It's been more than 24 years since a murder-suicide shocked the Métis community of St. Eustache, Man. On Wednesday, the only daughter of the couple murdered that January 1993 night testified at the National Inquiry into Missing and Murdered Indigenous Women and Girls about her parents' deaths.
Fallon Farinacci's parents, Sherry and Maurice Paul, were killed by Andre Ducharme, who then killed himself.
On Wednesday, she told the inquiry how much she's missed out on because of the murder of her parents.
"I don't know nearly enough of who I am and it shows," she said.
Farinacci, who was nine years old at the time, was in the home on the night her mother and father were shot and killed by Ducharme, her mother's stalker. She said her mother was allowed to write a will in the hours before she was murdered.
Following the murder of her parents, Farinacci went to live in Ontario with family, while her two brothers stayed in Manitoba.
Her eldest brother, 17 at the time, was tied up at gunpoint the night her parents were killed. He escaped but Farinacci says he was never free from the trauma.
"He passed away in 2004. He committed suicide," she said during her testimony. She says the murder of their parents led to her brother's death.
Farinacci said she also lost out on growing up with the Métis culture of her father's family.
"Something like this [inquiry] means so much to me because I get to learn more and more about what I've missed out on," she said.
No support, family says
The inquiry also heard Wednesday from the family of Kimberly Clarke, who was murdered under Winnipeg's Redwood Bridge in 1998.
Her sister Darlene Clarke and three nieces spoke on her behalf.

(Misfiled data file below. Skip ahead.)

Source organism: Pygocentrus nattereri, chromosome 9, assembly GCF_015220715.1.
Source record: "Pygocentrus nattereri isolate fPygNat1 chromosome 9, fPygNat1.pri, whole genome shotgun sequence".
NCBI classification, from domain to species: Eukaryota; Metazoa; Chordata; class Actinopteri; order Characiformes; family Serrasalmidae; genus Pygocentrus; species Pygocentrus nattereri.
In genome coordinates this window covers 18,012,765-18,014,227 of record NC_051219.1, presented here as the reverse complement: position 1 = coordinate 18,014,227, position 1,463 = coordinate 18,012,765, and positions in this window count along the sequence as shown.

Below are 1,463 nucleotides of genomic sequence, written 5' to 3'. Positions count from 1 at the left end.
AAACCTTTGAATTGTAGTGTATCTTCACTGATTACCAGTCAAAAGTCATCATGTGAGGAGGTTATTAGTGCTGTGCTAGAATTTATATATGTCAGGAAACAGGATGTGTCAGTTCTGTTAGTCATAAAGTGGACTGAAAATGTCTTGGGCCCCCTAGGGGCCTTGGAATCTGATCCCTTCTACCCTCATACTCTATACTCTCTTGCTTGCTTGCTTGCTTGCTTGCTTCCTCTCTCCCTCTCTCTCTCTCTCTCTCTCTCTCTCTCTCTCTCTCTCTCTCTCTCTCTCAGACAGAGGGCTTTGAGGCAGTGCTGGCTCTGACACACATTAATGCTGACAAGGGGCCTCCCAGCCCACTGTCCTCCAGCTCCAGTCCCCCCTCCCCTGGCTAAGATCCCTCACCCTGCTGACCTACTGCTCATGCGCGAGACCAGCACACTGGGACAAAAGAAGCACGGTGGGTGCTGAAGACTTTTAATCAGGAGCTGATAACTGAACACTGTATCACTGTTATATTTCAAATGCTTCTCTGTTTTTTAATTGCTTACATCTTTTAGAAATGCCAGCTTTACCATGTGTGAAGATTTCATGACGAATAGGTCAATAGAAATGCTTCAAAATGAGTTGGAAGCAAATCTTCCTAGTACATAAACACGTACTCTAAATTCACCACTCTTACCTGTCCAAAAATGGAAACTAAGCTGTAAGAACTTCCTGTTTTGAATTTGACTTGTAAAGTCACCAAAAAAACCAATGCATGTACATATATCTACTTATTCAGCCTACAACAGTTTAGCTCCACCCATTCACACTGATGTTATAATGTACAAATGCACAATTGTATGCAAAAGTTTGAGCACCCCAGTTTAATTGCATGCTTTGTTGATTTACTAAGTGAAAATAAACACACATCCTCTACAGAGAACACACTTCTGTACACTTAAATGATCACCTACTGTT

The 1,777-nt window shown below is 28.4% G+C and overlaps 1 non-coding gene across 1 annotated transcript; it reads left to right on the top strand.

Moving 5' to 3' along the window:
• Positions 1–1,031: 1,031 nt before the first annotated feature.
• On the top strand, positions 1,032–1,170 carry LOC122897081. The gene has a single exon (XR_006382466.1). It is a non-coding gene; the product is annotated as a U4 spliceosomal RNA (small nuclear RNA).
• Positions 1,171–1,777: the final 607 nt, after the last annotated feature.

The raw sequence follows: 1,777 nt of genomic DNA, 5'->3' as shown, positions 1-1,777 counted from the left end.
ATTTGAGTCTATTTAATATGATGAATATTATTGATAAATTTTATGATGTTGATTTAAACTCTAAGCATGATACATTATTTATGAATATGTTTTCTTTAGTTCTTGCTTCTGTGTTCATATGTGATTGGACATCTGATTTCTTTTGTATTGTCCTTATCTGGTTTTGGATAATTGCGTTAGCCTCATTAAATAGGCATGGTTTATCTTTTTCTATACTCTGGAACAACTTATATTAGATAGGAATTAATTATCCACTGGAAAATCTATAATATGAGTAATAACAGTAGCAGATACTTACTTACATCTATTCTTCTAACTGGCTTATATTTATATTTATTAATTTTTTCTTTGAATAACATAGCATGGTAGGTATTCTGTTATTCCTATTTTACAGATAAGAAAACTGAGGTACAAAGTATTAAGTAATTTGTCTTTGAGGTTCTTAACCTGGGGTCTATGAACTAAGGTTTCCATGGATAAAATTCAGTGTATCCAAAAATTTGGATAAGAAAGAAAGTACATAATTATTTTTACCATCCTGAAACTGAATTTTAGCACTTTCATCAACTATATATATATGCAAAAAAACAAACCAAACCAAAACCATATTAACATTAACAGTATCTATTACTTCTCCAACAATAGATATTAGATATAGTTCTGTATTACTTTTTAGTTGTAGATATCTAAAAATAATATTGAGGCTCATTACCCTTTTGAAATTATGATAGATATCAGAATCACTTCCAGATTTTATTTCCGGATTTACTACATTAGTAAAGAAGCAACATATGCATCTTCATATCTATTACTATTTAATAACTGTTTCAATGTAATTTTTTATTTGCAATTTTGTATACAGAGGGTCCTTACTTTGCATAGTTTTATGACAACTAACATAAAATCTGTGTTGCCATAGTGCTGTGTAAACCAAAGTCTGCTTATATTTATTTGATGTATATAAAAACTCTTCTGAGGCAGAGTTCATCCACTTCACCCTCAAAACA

"This is not an easy task for me as I have experienced hell on earth," said Darlene.
Kimberly was 36 when she was killed. She was a mother and a loving aunt to Darlene's daughters, the inquiry heard.
"That's something that I know that the attacker can never take away from me is that love I experienced," said Courtney Bear, one of Kimberly's nieces.
Bear testified that her aunt's murder left a ripple effect on her whole family through alcoholism, drug addiction, incarceration and mental illness.
The family testified that they received no support or counselling to deal with their trauma.
"Where is the justice for us?" asked Bear. "Where was our healing when we needed people to support us as a family unit, when we couldn't be there for each other?"
Clarke said what makes the pain worse is knowing her sister's killer was given help.
"While incarcerated, he has received his education, job skills. How nice," she read from a statement. "How do you rehabilitate someone who is evil, sadistic and shows no remorse for what they've done?"
The family recommended to the commissioners that there should be no time limit on access to healing services, such as counselling, for the relatives of victims.
Buller in Winnipeg
Chief Commissioner Marion Buller sat in on the public hearings on Wednesday, after attending a two-day conference in Alberta.
She told reporters she hopes Canadians are listening and learning.
"The violence that Indigenous women and girls experience all across Canada is very pervasive and takes more than one form and is ongoing, unfortunately," she said.
The commission's interim report is due Nov. 1. Buller said it will contain a few recommendations as the inquiry hits its halfway point. She also said the commission has yet to submit a formal request for an extension.
"We're still in the process of drafting our proposal for more time and more money," she said. "It's going to take a great deal of homework.… We have to be thorough in our work."
Buller is heading to British Columbia on Thursday for meetings.
The inquiry continues hearings in Winnipeg Thursday and Friday.